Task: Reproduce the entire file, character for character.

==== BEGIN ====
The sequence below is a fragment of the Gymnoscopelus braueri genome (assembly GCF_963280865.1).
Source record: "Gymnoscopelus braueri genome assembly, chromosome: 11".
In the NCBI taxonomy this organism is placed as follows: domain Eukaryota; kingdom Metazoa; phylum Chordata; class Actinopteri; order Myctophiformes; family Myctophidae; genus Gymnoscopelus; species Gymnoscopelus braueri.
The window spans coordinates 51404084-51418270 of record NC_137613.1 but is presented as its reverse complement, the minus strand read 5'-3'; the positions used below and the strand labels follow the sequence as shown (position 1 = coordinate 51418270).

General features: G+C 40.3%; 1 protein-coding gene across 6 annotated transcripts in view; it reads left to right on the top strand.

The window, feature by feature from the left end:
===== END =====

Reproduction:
The sequence below is a fragment of the Gymnoscopelus braueri genome (assembly GCF_963280865.1).
Source record: "Gymnoscopelus braueri genome assembly, chromosome: 11".
In the NCBI taxonomy this organism is placed as follows: domain Eukaryota; kingdom Metazoa; phylum Chordata; class Actinopteri; order Myctophiformes; family Myctophidae; genus Gymnoscopelus; species Gymnoscopelus braueri.
The window spans coordinates 51404084-51418270 of record NC_137613.1 but is presented as its reverse complement, the minus strand read 5'-3'; the positions used below and the strand labels follow the sequence as shown (position 1 = coordinate 51418270).

General features: G+C 40.3%; 1 protein-coding gene across 6 annotated transcripts in view; it reads left to right on the top strand.

The window, feature by feature from the left end: